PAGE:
|What's Amateur Radio?||Editor:
Revised 3:40 PM ET 1/2/97
It's Called Ham Radio
How to Get Started in Amateur Radio
The US government has an Amateur Radio page, too!
You already know a little about the hobby--hams communicate with other hams, around the block, on a distant continent--or from an orbiting space station! Some talk via computers, others prefer to use regular voice communications, and some use the efficient and enjoyable 19th-century technology known as Morse code. Some hams help save people's lives by handling emergency communications following a natural disaster or other emergency. Some become close friends with the people they talk to on the other side of the globe--then make it a point to meet one or more of them in person. Some can take a bag full of electrical parts and turn it into a station accessory that improves their station's reception of distant radio signals. Some hams talk by bouncing signals off the moon; some hams talk via full-color, two-way TV.
A Hobby of Diversity
What types of people will you meet as a ham? If you walk down a city street, you'll pass men and women, girls and boys, and people of all ages, ethnic backgrounds, and physical abilities. They're office workers and students, nurses and mail carriers, engineers and truck drivers, housewives and bankers. Any of them might be a ham you will meet tonight on your radio.
If you drive your car on the interstate this weekend, you'll see people on their way to a state park, a scout camp, a convention, an airport or a computer show. The young couple going to the park to hike for the day have their hand-held ham radio transceivers in their backpacks. When they stop on a scenic hilltop for a rest, they'll see how far away they can communicate with radios no more powerful than a strong flashlight. (Tens or even hundreds of miles!) And those same radios will be very useful in summoning help or getting directions if their car breaks down or they get lost in following their hiking trail.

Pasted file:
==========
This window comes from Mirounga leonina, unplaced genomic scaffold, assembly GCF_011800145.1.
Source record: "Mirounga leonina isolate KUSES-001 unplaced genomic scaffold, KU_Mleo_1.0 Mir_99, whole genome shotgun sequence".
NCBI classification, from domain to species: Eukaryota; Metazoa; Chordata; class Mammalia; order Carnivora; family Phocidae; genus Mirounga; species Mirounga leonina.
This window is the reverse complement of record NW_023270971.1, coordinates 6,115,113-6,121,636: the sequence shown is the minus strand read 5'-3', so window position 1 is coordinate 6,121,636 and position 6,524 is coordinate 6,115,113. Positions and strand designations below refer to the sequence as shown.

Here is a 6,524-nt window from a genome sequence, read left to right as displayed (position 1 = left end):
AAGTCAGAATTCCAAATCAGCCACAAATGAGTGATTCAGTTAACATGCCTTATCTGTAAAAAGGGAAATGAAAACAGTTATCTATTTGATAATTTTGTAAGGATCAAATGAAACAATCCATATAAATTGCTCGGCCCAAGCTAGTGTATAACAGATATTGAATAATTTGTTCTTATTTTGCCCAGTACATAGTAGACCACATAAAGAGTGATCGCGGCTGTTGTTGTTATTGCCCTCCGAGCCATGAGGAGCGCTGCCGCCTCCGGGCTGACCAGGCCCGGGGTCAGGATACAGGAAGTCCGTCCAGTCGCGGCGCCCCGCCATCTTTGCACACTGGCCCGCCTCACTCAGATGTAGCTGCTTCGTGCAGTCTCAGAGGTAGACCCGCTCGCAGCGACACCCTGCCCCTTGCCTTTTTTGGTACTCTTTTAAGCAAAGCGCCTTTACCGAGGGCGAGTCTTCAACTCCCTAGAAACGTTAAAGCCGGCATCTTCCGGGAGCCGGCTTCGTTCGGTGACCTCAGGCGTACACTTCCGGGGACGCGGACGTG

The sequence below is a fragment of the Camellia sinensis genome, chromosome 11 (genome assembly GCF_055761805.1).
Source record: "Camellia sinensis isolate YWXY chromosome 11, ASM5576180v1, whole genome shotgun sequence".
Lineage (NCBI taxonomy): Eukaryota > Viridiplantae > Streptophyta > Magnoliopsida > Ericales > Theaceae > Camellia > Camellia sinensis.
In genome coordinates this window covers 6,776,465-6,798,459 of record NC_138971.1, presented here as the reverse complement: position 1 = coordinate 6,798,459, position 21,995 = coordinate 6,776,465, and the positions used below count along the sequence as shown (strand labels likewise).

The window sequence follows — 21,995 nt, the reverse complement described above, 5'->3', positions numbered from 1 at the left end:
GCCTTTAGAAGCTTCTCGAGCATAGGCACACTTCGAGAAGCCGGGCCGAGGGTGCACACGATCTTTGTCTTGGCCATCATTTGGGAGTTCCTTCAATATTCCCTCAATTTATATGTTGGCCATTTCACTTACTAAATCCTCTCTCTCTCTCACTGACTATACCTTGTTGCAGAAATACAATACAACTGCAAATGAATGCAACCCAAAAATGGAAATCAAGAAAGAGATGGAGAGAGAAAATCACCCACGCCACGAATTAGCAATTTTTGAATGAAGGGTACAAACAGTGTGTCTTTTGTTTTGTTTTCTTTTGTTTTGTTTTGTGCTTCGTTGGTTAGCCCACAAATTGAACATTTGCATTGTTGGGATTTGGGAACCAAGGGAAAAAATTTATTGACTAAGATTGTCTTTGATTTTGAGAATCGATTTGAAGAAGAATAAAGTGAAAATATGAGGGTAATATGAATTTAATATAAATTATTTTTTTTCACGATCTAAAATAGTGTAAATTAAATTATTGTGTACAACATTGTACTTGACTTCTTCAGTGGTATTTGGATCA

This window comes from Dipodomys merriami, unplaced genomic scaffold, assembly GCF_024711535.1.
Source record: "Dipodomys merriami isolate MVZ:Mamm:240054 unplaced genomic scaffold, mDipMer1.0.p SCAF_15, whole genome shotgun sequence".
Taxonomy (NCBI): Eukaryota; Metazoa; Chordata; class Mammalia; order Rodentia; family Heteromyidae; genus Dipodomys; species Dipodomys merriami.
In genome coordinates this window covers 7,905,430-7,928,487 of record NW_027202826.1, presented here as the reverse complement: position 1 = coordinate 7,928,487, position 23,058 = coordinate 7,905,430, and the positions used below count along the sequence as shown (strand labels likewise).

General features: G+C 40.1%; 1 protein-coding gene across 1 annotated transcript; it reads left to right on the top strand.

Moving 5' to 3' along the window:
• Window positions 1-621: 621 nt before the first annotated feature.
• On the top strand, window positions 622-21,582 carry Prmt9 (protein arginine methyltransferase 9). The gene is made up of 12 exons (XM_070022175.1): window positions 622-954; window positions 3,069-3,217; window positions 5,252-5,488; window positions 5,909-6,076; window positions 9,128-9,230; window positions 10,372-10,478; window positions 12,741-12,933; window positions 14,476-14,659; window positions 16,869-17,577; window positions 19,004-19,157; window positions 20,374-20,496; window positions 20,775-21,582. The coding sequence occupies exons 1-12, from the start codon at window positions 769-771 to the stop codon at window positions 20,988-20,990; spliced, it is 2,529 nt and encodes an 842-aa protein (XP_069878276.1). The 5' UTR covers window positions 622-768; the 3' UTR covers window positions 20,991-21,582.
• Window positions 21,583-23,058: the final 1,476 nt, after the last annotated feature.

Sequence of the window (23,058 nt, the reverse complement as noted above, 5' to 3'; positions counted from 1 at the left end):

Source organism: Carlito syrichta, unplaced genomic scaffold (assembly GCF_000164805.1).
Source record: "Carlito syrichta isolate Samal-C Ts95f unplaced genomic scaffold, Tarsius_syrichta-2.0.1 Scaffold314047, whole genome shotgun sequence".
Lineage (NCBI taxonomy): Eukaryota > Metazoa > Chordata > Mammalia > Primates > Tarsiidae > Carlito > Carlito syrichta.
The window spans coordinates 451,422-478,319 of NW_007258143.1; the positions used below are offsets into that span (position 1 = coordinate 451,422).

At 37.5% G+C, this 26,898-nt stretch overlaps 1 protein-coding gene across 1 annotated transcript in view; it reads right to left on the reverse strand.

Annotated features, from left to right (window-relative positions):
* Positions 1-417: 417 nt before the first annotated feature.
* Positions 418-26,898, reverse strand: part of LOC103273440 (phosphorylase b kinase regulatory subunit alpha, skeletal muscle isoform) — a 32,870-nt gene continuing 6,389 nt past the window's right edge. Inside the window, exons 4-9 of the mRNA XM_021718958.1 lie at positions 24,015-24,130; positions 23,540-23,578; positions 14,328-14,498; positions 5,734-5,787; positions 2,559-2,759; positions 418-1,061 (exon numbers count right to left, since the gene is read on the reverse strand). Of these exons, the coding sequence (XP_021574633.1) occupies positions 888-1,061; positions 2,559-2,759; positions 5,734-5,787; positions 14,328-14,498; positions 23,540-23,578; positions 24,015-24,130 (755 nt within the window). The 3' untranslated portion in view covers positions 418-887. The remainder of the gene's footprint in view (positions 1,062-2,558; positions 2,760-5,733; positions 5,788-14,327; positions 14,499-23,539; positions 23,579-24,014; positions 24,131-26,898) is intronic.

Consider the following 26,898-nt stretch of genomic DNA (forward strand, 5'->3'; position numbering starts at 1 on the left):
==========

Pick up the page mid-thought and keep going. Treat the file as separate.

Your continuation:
The father and son on their way to scout camp will soon be canoeing with their scout troop. After setting up camp, they'll get out a portable radio, throw a wire antenna over a branch, and get on the air. Aside from the enjoyment of talking with other hams from their campsite, their radios give them the security of having reliable communications with the outside world, in case of emergency.
The family driving to the ham radio convention will spend the day talking with their ham friends, including two they've never met but know quite well from talking to them on the air every week. They'll also look at new and used radio equipment, listen to a speaker talk about the latest ways computers can be used to operate on the Amateur Radio bands, and enjoy a banquet talk by a NASA astronaut who also happens to be a ham radio operator.
What else can you look forward to in Amateur Radio, in kicking around on the ham bands? You might catch yourself excitedly calling (along with 50 or more other hams!) a Russian cosmonaut in space, or a sailor on the Coast Guard's tall ship Eagle. You could be linked via packet radio--Internetlike computer-to-computer contact--with an Alaskan sled-dog driver, a rock star, a US legislator, a Major League baseball player, a soldier on active duty, a king. A relaxing evening at home could find you in friendly radio conversation with a ham in Frankfort, Kentucky, or Frankfurt, Germany--or both, at the same time. Amateur Radio knows no country boundaries, and brings people around the world together as good friends.
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